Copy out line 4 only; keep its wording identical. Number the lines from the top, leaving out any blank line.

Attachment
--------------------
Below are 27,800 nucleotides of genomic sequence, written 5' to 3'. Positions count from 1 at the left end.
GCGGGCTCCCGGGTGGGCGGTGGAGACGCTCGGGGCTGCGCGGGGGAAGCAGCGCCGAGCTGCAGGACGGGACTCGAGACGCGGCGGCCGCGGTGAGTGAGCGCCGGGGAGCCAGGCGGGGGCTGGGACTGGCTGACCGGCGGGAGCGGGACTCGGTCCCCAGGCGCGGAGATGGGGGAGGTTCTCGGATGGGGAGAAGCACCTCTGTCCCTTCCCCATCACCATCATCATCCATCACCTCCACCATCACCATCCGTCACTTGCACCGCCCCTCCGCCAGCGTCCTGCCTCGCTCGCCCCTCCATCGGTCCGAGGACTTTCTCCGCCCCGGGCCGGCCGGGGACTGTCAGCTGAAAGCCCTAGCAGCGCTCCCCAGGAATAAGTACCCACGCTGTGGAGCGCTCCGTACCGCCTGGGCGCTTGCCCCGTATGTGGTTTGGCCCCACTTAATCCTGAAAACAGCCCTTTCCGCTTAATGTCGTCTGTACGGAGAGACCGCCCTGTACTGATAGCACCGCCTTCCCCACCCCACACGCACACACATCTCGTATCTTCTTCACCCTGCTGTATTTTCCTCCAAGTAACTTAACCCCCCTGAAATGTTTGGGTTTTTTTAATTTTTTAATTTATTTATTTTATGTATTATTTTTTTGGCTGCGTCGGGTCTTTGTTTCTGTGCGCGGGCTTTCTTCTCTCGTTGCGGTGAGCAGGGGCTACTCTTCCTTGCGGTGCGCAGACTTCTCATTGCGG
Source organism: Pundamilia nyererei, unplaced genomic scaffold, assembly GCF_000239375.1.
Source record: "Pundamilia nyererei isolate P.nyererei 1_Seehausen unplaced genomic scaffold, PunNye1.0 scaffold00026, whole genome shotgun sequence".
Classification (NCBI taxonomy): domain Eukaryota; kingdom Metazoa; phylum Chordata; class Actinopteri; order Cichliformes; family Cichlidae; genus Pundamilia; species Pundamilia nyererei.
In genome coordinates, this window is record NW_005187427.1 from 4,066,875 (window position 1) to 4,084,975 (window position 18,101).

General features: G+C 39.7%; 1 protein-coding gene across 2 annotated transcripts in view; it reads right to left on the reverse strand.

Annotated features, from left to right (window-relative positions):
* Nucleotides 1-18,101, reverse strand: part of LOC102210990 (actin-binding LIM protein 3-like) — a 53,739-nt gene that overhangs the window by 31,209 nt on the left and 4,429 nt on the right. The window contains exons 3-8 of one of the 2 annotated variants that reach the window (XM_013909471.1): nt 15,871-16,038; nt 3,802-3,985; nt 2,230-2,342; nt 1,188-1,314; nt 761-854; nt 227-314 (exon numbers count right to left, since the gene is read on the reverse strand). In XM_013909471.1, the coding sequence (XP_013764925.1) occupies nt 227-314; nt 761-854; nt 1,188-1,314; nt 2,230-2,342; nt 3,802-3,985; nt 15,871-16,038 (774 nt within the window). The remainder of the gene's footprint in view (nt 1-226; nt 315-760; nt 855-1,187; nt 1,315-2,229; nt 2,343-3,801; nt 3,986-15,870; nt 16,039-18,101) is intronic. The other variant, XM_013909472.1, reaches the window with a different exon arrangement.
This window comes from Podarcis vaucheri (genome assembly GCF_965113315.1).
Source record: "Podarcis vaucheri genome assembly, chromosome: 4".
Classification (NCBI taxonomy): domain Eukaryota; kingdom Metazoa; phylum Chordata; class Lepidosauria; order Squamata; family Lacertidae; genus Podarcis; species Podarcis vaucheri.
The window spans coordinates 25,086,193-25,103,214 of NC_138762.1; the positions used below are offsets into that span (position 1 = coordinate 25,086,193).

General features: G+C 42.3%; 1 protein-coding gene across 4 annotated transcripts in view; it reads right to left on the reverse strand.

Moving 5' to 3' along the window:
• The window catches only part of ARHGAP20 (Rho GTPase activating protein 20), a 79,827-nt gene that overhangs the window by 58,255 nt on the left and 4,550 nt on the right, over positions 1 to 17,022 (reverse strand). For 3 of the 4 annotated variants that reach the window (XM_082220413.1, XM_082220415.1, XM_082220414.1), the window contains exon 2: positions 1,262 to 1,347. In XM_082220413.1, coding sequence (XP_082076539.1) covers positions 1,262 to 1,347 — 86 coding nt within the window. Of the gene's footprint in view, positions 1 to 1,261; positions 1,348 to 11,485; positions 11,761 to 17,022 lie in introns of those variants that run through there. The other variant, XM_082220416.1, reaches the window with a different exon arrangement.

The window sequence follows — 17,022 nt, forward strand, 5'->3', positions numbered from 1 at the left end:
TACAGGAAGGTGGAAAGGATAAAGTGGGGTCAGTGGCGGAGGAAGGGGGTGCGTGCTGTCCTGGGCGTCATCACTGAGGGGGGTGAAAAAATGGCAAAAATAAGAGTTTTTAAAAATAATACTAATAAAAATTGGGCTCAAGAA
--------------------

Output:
Source record: "Pundamilia nyererei isolate P.nyererei 1_Seehausen unplaced genomic scaffold, PunNye1.0 scaffold00026, whole genome shotgun sequence".